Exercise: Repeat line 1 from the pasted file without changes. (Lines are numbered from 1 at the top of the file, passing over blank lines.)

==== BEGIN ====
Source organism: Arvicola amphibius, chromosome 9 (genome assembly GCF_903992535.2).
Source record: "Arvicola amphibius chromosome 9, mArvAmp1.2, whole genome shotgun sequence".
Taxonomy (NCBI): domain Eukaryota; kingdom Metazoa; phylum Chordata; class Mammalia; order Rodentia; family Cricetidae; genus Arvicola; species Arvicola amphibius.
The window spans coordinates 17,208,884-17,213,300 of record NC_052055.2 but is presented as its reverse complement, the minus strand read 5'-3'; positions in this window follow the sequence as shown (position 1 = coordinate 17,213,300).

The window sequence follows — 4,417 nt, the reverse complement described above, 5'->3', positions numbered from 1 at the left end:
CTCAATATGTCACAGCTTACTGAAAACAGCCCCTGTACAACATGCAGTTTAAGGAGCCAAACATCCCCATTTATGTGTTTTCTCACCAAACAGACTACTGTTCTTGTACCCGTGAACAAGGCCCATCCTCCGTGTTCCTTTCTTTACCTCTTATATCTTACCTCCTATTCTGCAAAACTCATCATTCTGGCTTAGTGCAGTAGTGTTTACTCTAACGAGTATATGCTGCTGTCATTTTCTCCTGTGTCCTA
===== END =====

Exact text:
Source organism: Arvicola amphibius, chromosome 9 (genome assembly GCF_903992535.2).